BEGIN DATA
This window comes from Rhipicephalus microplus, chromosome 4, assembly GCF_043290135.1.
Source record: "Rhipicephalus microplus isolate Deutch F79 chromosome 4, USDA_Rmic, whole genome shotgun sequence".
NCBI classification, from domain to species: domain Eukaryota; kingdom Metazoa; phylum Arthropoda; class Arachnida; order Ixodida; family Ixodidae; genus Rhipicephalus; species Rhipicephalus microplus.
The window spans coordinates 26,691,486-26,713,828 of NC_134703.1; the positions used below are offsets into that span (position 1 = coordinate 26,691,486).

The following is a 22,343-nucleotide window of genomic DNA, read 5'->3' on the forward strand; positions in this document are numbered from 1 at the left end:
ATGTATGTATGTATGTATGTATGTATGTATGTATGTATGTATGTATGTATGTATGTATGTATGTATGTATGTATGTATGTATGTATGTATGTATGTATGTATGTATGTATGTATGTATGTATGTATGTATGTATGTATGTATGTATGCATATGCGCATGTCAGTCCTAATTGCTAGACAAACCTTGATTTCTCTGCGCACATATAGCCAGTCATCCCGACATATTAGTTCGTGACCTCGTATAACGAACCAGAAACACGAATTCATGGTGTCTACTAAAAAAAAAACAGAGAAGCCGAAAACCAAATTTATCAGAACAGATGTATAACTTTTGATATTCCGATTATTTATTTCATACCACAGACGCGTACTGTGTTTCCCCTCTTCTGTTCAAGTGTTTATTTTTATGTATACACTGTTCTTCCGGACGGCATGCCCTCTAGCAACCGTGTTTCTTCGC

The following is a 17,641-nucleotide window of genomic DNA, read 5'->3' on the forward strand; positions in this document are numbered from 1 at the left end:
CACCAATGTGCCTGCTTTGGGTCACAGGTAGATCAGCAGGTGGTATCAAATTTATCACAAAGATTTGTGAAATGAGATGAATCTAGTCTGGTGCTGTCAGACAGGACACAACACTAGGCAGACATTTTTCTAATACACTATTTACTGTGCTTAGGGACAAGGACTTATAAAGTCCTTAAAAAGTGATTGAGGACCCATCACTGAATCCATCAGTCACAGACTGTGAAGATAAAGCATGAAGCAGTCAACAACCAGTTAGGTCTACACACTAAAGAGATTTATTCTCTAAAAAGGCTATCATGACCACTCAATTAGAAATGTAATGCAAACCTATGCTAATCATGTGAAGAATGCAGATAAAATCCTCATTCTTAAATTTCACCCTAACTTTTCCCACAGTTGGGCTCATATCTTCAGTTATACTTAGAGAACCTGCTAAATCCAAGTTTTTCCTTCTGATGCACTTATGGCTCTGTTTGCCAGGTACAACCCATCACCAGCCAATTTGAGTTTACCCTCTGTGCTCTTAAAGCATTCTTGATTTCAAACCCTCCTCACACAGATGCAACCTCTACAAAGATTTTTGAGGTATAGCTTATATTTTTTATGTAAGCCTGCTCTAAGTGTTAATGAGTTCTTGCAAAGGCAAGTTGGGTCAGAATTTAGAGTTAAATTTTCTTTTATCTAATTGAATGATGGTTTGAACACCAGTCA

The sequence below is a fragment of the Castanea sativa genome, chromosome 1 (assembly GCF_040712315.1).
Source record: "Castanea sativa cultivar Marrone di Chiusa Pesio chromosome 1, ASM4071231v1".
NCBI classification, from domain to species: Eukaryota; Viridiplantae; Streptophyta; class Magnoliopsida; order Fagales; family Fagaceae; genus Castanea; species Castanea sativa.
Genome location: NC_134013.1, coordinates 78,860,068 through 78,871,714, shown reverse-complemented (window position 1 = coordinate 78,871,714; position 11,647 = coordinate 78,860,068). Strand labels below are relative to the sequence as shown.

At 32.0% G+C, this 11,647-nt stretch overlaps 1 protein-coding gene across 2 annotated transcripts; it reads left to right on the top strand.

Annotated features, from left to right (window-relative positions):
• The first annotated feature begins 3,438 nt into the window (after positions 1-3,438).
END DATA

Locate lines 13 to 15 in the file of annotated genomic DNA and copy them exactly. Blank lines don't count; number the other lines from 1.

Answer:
At 32.0% G+C, this 11,647-nt stretch overlaps 1 protein-coding gene across 2 annotated transcripts; it reads left to right on the top strand.

Annotated features, from left to right (window-relative positions):
• The first annotated feature begins 3,438 nt into the window (after positions 1-3,438).